18. She still seems to be the only researcher who has come to the conclustion that the Plank data supports her multiverse hypothesis. In the article The Kavli Foundation Q&A: What Has Planck Taught Us About the Early Universe? (published in February of 2015) there is no mention of the Plank data supporting her hypothesis. This article is an interview with Dr. George Efstathiou, director of the Kavli Institute for Cosmology at the University of Cambridge and one of the leaders of the Planck mission. In the article Beyond the Outer Limits: Maps of radiation left over from the Big Bang may show traces of universes besides our own. (published in October 2014) Dr. Efstathiou asserts that he and his team were examining the Plank data to see if there were in fact anomalies in the cosmic microwave background radiation that would present a compelling case in support of the mutiverse hypothesis. He did not choose to discuss the multiverse hypothesis in his subsequent interview (February 2015) which would seem to indicate that the Planck data analysis did not present a compelling case in support of Laura Mersini-Houghton's hypothesis.
  19. Those a certainly good questions. Here are some conjectures that relate to some of them.
  20. I grasp your point. There is however a tie in between what I was suggesting and the so called Ekpyrotic Universe, which is based on the idea that our hot big bang universe was created from the collision of two three-dimensional worlds moving along a hidden, extra dimension. The tie in is that the Ekpyrotic model posits as I do the gravitational interaction between two branes that are situated close to each other. See http://wwwphy.princeton.edu/~steinh/npr/ Here is an animation by Neil Turok showing the interaction between two branes which illustrate his Ekpyrotic Universe model. His animation could also serve to illustrate the gravitational interaction between two branes corresponding to two separate worlds. From the perspective of our world, the matter in the other world would be dark matter whose presence is felt only via gravitational attraction i. e. the exchange of gravitons.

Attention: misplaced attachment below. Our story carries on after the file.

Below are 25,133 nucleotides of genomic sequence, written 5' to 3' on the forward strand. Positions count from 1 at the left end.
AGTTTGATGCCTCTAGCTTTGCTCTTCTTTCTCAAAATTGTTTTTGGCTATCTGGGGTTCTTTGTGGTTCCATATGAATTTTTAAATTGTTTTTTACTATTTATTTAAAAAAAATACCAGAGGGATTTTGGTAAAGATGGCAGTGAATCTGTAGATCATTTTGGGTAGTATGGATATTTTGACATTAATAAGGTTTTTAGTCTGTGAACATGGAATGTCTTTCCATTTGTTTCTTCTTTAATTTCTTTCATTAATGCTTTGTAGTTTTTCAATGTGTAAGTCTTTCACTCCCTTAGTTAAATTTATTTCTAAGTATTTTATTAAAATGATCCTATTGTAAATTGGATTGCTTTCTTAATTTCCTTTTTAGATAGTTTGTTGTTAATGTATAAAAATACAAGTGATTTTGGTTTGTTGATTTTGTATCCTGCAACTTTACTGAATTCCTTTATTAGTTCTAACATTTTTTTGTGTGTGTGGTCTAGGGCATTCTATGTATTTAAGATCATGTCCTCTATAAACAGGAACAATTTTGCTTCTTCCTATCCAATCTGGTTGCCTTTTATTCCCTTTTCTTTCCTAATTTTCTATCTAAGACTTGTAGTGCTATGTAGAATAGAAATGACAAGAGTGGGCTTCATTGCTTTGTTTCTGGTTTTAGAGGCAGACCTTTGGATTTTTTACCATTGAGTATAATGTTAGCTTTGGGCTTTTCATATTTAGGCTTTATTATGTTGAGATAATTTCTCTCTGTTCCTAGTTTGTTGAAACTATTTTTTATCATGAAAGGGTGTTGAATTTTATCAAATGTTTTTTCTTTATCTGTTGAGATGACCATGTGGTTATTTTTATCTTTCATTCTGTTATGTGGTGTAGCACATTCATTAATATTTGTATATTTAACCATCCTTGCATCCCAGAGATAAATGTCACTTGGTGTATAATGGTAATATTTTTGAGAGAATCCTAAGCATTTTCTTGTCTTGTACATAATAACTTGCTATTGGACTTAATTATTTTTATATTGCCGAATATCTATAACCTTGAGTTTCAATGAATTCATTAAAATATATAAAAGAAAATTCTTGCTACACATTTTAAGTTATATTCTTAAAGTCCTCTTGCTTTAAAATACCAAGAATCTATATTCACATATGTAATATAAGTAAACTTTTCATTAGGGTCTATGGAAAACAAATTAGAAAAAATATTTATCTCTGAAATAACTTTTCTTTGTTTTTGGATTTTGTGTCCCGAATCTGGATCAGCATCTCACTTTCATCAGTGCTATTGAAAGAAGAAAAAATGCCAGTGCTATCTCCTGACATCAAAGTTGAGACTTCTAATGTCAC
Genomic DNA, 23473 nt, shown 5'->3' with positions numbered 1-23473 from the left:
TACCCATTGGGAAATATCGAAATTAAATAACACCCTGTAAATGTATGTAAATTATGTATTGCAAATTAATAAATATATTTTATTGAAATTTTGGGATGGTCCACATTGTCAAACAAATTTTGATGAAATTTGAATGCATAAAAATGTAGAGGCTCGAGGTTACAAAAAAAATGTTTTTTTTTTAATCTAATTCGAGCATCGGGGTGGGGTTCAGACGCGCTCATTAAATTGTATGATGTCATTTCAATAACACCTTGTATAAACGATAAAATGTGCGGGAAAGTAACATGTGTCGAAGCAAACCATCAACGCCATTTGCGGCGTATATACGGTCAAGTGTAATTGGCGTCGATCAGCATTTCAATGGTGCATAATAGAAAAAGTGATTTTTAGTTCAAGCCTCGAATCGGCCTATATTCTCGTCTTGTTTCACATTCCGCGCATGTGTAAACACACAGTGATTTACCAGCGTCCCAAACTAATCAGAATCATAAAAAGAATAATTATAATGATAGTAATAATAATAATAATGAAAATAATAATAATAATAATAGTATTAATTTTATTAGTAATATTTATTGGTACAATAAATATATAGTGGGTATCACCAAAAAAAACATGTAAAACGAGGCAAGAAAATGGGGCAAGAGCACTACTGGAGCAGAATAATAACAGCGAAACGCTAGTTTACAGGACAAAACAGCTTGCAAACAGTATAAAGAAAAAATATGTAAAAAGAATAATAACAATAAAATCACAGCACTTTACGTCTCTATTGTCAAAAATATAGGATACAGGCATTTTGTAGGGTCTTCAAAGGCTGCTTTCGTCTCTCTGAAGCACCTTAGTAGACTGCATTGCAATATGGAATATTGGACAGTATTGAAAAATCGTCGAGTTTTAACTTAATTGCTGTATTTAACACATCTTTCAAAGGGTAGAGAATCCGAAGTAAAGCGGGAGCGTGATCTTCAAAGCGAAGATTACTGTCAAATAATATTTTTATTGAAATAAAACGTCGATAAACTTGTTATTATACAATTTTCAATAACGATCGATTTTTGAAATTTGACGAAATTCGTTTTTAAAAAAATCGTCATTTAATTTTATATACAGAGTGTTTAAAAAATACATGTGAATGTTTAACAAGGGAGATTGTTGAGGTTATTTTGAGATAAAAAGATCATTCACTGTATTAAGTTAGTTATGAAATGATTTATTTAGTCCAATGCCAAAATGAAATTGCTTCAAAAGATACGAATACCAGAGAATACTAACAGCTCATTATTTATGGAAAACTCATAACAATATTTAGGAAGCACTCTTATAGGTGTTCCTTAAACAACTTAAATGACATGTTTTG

21. Here is a speculative idea on the dark matter problem that relates to the issues mentioned in the above two posts.: Dark matter would only interact with visible matter gravitationally, i.e. only through the exchange of gravitons, if it existed IN ANOTHER UNIVERSE. The idea that matter in our universe could be interacting with matter in another universe is an idea taken seriously by string theorists. For example, the idea is discussed in the book "The Hidden Reality, Parallel Universes and the Deep Laws of the Cosmos" by Brian Greene
  22. I served in the military during the Vietnam era, and the GI Bill benefits Vietnam era veterans got were nowhere near as generous as those that were offered to the veterans of World War II.
  23. One technology that has not been mentioned yet is steam power. The use of steam power was initially devoted to peacetime persuits: pumping the water out of coal mines, spinning wool and weaving cloth. The use of steam engines to power battleships or to manufacture armaments came later. A good book on this subject is “The Most Powerful Idea in the World: A Story of Steam, Industry, and Invention” by William Rosen.
  24. The existence of dark matter has been confirmed by the phenomena of "gravitational lensing". Astronomers can estimate the amount of dark matter contained in a galactic cluster by how much the light of more distant galaxies is distorted by passing near the cluster. See Galaxy clusters and gravitational lensing This estimate of the amount of dark matter present would still remain valid even if magnetic effects played a role in galactic dynamics and spiral arm formation.
  25. I would agree with you on that point. As you state it is the perspective and judgment of us oldsters that is our greatest asset. I recognize that people like Steve Jobs make important contributions as very young men, but most young men don't have the abilities that he had. One ability that Steve Jobs had as young man that I did not have was prescience, the ability to envision how microprocessor based personal computers could revolutionize society. I did some projects with microprocessors back in the 1970s, and the projects were successful as far as they went, but I did not get as fired up about their potential to transform society as he did. As a consequence his net worth when he died was 11 billion dollars, while I'm just getting by on my Social Security.